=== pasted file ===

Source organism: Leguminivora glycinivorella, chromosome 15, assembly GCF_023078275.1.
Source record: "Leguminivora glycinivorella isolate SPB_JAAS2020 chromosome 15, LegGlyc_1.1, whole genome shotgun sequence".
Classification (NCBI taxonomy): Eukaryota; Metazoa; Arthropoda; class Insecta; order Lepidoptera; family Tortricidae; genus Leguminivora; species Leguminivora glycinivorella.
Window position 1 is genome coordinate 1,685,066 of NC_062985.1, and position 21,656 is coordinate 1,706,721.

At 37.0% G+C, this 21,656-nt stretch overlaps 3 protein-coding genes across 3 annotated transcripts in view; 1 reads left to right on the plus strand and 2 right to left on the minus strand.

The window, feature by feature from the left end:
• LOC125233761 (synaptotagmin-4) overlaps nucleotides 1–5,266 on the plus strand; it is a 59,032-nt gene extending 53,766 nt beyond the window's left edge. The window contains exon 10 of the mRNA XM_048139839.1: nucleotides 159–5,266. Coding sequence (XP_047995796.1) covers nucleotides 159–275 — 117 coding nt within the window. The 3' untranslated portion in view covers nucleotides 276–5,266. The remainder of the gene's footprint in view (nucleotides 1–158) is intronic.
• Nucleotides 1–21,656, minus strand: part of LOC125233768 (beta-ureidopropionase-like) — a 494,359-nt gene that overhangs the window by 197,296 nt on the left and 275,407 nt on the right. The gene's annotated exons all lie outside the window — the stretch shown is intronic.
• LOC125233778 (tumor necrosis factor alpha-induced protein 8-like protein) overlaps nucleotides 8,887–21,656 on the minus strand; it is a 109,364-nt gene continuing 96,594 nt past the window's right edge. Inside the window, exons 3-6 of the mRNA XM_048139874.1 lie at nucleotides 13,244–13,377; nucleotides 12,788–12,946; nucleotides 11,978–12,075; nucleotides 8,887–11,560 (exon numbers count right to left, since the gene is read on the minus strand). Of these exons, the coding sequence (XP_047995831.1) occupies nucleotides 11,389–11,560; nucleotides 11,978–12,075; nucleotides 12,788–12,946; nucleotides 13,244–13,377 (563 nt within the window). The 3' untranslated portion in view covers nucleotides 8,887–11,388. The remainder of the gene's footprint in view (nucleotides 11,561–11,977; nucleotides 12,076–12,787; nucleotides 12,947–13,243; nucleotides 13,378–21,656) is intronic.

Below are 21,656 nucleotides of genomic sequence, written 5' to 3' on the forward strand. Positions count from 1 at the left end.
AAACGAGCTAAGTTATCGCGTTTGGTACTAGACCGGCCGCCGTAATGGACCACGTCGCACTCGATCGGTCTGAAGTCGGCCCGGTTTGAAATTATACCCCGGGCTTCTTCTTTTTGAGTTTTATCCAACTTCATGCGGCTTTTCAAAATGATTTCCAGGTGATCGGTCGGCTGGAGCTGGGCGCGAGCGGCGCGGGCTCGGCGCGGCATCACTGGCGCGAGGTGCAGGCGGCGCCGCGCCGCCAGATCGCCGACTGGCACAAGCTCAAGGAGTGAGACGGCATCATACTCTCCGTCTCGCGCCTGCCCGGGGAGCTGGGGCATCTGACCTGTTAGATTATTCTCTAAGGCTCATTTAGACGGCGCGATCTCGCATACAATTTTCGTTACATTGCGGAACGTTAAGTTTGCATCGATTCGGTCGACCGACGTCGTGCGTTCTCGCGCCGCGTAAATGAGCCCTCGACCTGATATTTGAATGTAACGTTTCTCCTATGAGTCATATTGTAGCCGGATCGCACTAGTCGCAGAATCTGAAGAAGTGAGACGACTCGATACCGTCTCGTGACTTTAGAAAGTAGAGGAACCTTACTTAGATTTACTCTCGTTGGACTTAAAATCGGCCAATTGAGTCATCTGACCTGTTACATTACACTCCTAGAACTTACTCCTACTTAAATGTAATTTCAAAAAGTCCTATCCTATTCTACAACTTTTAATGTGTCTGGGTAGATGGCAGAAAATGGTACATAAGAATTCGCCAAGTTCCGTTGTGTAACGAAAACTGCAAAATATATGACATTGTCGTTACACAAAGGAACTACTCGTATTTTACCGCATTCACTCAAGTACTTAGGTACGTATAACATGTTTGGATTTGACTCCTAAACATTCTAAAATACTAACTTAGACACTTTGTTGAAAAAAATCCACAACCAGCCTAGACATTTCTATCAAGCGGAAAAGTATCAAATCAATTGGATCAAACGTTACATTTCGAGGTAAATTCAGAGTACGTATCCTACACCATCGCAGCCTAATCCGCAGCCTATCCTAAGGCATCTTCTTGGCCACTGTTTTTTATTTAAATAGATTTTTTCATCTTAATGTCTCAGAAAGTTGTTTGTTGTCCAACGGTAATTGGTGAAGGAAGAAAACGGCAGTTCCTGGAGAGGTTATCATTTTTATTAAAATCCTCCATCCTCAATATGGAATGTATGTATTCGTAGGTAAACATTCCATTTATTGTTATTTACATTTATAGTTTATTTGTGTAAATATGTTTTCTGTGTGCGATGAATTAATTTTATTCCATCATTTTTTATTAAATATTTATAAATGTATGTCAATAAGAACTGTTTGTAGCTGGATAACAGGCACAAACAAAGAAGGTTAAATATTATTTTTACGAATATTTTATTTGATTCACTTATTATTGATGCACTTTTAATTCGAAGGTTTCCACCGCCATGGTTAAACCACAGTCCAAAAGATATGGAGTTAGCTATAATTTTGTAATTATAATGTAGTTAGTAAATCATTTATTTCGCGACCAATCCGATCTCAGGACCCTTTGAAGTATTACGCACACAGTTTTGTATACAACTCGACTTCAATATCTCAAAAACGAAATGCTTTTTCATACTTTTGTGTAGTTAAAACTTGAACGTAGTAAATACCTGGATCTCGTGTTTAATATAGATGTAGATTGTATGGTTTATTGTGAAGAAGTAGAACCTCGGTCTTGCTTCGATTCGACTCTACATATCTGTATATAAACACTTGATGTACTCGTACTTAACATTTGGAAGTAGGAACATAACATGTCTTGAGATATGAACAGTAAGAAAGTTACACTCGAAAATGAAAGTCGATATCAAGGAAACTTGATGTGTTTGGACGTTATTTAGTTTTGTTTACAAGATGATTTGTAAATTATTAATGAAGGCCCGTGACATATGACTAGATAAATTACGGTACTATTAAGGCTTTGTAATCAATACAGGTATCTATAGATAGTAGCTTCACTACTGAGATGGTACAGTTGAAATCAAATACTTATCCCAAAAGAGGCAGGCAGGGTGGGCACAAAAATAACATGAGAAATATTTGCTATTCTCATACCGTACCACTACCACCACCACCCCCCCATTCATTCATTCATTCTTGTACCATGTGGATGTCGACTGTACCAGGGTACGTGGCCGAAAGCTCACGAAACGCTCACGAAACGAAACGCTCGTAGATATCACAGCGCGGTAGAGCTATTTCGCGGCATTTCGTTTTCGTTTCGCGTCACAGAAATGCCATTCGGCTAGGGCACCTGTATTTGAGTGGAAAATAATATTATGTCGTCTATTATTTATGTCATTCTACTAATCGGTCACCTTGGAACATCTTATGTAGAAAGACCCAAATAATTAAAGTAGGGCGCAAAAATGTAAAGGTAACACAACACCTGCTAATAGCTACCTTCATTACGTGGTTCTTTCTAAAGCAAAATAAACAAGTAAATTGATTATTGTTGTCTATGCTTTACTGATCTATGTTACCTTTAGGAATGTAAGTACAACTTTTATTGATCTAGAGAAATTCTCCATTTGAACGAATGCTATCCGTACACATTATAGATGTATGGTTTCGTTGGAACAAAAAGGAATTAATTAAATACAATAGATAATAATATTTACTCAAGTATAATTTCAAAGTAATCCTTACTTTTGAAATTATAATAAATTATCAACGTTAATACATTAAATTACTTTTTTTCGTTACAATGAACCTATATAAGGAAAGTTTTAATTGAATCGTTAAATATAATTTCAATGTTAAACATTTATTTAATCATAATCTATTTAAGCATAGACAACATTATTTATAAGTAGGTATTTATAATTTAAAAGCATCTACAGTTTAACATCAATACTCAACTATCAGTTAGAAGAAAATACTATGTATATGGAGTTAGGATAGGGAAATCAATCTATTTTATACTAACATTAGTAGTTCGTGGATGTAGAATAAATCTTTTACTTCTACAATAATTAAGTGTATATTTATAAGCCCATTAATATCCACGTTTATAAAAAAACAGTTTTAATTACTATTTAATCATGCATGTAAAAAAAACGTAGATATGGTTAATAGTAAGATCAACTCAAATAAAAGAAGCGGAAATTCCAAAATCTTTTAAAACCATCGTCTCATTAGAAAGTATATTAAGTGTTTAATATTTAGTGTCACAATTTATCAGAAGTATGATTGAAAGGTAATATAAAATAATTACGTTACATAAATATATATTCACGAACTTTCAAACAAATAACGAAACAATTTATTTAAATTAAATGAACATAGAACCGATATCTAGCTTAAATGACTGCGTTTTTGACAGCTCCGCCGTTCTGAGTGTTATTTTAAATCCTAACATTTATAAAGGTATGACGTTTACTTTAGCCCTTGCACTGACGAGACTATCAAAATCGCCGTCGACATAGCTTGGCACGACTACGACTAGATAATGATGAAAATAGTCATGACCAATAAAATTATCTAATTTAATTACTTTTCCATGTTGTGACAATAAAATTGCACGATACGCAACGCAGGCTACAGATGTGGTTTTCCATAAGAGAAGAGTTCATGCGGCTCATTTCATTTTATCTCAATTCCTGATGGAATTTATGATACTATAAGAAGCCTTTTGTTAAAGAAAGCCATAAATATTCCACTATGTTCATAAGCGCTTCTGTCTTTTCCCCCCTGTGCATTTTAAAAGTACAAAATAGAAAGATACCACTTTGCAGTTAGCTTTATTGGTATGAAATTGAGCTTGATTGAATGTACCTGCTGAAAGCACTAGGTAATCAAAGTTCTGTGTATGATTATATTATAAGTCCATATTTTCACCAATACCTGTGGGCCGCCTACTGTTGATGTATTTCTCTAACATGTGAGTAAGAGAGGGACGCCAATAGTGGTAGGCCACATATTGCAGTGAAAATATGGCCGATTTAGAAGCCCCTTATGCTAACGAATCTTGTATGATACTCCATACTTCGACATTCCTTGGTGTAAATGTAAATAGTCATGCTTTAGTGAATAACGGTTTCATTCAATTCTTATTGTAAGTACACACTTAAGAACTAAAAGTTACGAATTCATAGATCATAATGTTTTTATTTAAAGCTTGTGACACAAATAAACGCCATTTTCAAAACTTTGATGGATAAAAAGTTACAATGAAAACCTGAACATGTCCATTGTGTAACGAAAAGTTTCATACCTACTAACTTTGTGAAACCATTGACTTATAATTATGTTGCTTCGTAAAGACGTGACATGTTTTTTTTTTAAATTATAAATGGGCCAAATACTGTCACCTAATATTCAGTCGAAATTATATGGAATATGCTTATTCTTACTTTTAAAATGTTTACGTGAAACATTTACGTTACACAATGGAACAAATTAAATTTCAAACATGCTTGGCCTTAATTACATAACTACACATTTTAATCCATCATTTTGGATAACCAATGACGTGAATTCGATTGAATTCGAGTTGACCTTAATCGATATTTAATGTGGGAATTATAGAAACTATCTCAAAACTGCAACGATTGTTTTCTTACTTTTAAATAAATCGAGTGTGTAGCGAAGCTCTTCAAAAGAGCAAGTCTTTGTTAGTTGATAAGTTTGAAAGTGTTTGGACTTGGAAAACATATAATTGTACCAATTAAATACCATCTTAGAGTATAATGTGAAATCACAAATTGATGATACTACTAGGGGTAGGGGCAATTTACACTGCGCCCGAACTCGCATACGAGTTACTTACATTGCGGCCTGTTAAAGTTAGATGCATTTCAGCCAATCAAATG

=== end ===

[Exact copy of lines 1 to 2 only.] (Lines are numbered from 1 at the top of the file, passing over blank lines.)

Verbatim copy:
Source organism: Leguminivora glycinivorella, chromosome 15, assembly GCF_023078275.1.
Source record: "Leguminivora glycinivorella isolate SPB_JAAS2020 chromosome 15, LegGlyc_1.1, whole genome shotgun sequence".